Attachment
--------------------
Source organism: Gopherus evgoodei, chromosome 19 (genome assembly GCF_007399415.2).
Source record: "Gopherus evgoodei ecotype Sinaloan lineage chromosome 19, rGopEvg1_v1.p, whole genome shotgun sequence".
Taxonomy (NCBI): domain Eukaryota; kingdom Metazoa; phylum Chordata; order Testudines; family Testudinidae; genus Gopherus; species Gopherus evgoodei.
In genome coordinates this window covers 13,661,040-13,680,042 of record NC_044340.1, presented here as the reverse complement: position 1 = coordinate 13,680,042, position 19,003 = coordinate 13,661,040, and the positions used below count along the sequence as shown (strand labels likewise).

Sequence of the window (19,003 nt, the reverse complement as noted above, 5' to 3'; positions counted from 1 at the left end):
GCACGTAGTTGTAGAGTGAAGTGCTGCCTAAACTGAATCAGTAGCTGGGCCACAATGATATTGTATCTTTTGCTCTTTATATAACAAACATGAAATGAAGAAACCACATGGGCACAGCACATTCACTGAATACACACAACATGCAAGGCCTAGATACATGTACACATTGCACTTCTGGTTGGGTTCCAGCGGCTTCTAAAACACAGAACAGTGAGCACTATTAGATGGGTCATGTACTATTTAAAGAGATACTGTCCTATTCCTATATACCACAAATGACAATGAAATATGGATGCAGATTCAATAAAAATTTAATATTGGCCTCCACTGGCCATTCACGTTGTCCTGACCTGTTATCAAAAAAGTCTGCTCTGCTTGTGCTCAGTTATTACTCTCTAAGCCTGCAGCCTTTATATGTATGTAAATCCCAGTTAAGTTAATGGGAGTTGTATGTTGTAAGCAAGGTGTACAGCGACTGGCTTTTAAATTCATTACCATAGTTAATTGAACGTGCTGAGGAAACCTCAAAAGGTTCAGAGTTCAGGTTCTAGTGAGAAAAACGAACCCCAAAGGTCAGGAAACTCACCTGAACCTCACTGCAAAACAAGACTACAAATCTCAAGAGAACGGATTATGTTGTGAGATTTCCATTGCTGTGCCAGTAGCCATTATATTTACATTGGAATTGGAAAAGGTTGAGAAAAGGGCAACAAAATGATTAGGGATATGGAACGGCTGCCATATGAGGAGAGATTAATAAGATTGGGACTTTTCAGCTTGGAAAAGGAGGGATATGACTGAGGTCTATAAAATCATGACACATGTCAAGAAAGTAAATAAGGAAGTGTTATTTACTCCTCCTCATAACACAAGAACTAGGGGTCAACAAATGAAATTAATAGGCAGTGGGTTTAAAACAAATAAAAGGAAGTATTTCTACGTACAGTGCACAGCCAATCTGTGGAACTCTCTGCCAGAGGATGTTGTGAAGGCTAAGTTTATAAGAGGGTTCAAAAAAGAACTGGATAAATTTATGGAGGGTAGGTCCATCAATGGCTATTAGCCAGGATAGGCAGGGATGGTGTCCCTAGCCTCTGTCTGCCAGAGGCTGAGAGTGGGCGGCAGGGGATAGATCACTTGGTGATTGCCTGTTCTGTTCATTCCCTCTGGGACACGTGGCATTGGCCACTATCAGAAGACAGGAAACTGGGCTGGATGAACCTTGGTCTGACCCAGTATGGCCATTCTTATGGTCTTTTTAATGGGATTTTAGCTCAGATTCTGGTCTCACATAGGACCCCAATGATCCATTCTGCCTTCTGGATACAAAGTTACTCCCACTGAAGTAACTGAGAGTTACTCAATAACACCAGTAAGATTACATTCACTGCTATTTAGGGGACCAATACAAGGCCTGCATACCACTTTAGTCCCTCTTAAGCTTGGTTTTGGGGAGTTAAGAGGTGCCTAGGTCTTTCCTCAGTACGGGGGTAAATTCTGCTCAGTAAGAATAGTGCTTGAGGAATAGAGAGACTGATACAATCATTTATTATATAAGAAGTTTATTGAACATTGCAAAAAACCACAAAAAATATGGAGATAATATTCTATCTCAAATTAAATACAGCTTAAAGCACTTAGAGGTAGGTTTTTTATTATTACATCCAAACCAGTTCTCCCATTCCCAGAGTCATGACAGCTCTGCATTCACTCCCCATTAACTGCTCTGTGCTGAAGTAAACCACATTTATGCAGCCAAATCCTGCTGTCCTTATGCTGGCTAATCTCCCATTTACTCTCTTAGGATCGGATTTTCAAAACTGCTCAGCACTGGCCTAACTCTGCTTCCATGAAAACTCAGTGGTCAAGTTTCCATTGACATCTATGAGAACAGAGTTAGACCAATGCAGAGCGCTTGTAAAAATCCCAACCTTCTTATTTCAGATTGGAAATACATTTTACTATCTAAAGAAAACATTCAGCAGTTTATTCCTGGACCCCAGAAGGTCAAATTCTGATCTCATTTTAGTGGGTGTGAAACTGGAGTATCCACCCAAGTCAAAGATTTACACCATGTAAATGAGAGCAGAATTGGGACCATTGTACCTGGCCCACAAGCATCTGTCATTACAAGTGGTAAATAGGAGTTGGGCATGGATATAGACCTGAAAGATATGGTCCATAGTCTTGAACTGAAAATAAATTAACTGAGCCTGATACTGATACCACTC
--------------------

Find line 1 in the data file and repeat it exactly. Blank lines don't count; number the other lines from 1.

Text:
Source organism: Gopherus evgoodei, chromosome 19 (genome assembly GCF_007399415.2).